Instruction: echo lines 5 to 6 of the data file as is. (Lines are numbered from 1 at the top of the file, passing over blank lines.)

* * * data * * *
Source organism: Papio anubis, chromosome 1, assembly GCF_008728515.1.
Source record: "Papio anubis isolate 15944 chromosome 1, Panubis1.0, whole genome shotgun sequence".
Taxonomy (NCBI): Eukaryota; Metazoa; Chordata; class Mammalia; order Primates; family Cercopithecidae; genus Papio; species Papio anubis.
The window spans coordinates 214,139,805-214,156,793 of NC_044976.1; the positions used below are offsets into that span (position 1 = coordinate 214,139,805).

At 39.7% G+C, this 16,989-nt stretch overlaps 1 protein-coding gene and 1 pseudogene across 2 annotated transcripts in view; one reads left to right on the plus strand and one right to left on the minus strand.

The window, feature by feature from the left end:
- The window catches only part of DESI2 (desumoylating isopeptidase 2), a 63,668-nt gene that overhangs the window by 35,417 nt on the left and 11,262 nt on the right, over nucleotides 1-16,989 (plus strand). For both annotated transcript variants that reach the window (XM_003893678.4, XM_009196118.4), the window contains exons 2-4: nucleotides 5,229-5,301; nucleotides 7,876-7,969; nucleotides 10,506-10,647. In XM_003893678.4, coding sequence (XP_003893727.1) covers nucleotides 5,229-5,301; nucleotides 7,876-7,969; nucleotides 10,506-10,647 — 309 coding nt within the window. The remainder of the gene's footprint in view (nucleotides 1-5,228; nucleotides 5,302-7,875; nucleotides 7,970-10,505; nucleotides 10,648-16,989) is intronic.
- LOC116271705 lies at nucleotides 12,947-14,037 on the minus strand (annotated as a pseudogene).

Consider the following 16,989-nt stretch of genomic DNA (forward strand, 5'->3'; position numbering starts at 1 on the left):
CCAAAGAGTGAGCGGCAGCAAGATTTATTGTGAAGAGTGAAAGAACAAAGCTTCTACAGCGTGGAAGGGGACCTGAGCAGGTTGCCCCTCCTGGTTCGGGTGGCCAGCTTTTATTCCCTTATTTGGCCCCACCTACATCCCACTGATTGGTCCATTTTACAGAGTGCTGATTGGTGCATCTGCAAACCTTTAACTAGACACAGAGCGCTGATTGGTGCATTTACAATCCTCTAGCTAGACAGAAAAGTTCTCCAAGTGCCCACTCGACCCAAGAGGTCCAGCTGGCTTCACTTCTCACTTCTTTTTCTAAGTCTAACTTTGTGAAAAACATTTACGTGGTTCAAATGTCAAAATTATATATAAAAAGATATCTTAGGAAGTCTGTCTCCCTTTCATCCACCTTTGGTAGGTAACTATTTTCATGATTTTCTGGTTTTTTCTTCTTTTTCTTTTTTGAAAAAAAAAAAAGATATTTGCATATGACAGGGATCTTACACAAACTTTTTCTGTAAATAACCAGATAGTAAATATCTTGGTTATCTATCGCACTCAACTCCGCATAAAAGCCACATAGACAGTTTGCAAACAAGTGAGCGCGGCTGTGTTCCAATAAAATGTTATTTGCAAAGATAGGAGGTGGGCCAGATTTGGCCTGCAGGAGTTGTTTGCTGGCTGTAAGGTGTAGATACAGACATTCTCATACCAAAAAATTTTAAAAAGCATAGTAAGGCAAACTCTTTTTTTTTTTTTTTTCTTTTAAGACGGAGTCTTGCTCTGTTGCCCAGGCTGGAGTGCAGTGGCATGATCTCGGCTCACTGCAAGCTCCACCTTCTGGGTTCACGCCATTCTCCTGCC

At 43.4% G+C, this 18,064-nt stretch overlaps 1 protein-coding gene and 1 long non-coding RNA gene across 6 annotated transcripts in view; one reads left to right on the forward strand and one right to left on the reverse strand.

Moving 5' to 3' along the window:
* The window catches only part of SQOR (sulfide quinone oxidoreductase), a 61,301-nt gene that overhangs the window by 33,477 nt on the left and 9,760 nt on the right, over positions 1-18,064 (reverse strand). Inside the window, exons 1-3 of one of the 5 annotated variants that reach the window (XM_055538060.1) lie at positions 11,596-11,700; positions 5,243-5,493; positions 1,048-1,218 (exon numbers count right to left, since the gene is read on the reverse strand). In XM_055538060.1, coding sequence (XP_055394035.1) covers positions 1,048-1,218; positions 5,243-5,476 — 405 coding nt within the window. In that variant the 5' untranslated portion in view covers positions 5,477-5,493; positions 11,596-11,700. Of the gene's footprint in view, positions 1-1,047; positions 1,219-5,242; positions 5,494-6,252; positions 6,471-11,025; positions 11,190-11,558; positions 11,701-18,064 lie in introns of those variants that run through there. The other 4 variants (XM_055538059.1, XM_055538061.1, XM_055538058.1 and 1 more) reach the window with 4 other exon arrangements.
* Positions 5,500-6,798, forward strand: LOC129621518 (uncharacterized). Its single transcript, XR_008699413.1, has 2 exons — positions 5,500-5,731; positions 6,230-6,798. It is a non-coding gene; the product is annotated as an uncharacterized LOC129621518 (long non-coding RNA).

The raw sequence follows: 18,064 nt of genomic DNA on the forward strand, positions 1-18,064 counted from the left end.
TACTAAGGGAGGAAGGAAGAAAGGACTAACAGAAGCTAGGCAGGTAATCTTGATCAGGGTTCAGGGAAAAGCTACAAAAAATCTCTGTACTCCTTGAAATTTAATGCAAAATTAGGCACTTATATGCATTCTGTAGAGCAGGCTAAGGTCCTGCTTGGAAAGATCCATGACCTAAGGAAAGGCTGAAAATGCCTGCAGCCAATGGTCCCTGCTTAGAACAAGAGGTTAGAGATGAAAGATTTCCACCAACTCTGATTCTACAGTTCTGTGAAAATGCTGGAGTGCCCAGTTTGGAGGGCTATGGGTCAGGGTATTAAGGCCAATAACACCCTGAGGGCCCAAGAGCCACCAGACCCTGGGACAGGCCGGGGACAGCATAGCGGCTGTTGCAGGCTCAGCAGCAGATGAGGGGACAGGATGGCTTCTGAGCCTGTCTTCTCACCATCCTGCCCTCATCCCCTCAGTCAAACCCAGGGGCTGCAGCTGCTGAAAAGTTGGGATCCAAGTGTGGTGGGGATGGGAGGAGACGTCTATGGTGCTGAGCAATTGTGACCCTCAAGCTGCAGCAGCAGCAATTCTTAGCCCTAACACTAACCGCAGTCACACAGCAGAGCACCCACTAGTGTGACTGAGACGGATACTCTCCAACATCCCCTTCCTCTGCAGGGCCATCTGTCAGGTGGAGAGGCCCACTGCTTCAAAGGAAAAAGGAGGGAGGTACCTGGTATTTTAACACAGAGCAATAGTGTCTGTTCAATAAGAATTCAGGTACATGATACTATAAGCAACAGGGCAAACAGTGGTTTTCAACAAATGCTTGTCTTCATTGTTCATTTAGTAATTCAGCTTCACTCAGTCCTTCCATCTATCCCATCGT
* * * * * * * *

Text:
At 39.7% G+C, this 16,989-nt stretch overlaps 1 protein-coding gene and 1 pseudogene across 2 annotated transcripts in view; one reads left to right on the plus strand and one right to left on the minus strand.

The window, feature by feature from the left end: